Introduction to this resource blog & about me

Those “what do you do?” conversations…they always leave me puzzled as to what to say when I know my answer will be unsettling…”I’m a Nurse” “Oh, what kind of nurse?”  “I do end of life care, & bereavement” “like in a hospice, lots of old people”  “No, I only care for newborns”.   I could lie and say nothing but hiding the need for caring for these babies has messed up our culture and when we hide ourselves in a dark corner, we perpetuate the untruth that babies don’t die and we leave people unprepared. That lie in society hurts people everyday. I am an odd-ball even in my subspecialty in that I don’t do any other tasks in my hospital. Many still do L&D or NICU part time and Bereavement part time. I work 20 hours a week and even when we don’t have a loss i the hospital, I stay busy.

I very often share powerful experiences with families and I leave those experiences wishing I could share what I learn with the world.  I work in a small town and mentioning anything specific would compromise the confidentiality of the people I just cared for, so for a long time I have shared nothing.  After 11 years, however, the sum of these experiences has formed some overarching understandings that I now know I can use as teaching opportunities without giving specific details about specific cases. I hope the ideas that I share here are helpful for you whether you are a bereaved parent or a healthcare worker looking to learn more about how best to care for families.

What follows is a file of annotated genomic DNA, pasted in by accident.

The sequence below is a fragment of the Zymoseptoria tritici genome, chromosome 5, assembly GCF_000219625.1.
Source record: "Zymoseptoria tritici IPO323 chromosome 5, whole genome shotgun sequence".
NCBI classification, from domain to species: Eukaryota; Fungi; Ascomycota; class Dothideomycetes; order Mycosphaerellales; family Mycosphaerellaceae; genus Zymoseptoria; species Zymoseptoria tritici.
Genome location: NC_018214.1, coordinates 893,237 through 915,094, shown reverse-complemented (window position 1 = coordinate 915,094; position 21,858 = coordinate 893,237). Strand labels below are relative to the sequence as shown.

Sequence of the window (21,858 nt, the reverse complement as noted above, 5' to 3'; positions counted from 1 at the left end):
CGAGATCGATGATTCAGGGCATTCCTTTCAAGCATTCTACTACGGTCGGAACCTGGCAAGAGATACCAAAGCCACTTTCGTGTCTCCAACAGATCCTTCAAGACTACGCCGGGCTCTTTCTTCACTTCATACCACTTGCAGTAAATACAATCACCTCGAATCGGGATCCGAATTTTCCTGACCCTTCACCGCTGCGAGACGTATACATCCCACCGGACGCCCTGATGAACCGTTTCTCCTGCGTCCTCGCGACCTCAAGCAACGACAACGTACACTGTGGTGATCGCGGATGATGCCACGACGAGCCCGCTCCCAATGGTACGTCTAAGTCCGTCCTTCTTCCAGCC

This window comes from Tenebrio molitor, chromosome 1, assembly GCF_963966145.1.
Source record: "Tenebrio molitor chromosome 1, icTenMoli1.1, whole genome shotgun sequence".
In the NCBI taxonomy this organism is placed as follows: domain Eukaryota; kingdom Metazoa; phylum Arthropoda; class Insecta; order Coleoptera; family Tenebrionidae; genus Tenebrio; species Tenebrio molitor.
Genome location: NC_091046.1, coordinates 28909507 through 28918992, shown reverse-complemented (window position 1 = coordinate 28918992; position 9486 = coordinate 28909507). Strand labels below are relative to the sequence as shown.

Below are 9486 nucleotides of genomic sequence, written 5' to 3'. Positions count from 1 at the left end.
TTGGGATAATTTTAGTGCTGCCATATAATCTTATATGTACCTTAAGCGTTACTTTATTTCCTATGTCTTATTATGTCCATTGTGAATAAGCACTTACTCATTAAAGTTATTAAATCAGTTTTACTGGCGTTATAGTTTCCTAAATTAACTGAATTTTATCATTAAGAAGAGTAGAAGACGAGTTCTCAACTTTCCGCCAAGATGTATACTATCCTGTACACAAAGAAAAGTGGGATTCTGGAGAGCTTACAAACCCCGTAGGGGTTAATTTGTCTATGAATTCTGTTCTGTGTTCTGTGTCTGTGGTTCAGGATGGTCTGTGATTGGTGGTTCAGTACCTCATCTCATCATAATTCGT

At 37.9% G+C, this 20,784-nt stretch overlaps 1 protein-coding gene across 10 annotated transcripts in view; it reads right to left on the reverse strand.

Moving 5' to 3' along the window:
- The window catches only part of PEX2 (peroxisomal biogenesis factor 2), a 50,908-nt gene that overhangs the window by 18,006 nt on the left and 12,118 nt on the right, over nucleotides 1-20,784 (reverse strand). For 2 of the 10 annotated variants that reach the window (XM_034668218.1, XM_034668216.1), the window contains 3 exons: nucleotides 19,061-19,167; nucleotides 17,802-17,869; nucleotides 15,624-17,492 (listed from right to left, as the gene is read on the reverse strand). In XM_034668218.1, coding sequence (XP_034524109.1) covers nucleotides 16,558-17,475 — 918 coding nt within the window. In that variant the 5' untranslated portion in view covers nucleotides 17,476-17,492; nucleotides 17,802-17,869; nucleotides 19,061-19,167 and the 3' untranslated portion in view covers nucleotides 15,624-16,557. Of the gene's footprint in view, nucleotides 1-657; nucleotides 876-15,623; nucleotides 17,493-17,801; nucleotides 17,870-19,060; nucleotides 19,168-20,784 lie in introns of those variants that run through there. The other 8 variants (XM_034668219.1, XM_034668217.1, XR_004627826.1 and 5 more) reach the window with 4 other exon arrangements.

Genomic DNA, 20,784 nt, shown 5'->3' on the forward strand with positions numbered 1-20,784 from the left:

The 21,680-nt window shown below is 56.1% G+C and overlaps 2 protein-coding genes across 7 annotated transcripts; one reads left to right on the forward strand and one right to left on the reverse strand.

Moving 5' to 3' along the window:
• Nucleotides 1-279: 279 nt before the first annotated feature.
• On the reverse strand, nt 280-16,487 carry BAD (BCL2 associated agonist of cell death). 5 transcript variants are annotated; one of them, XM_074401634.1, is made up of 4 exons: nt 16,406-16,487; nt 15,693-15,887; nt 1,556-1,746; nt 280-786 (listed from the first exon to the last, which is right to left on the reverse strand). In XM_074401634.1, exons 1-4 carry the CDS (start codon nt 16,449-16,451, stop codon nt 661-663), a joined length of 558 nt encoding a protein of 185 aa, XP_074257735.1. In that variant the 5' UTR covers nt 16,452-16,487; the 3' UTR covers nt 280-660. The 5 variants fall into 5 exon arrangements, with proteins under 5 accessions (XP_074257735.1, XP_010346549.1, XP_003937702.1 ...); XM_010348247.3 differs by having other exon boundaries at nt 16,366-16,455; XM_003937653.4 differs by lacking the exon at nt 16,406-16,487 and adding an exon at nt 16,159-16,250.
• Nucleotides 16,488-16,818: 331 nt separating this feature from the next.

Why not write a book? Ever since I started doing this work, people keep asking me when I will write a book.

If I wrote a book, it would be for all the wrong reasons. The most selfish parts of my personality yearn to see my name on the front cover of a book with beautiful captivating images & refined text. There would be an obligatory whispy photo of me photoshopped to remove the nasty wrinkle between my eyes and just enough endorsements on the back cover to make me sound like the greatest gal ever…it would simply be bad for me.

By doing a blog, I can get helpful info out to people who need it quickly and free. If I learn something new and need to amend a previous comment, I can correct it rather than have erroneous info in print forever (which I would find humiliating).

I have been a nurse for 31 years and because my late husband was active duty military for the first 18 years of our marriage, I moved all over the place (kicking and screaming about it, I hate moving) and had 14 jobs. Now I see the fact that I did different things (Peds ICU, Hospice, NICU, Chaplaincy school, Home Care) in different places (Virginia, Florida, California, Nevada, & Kansas – cycling back to some place 2 or 3 times) as a strength.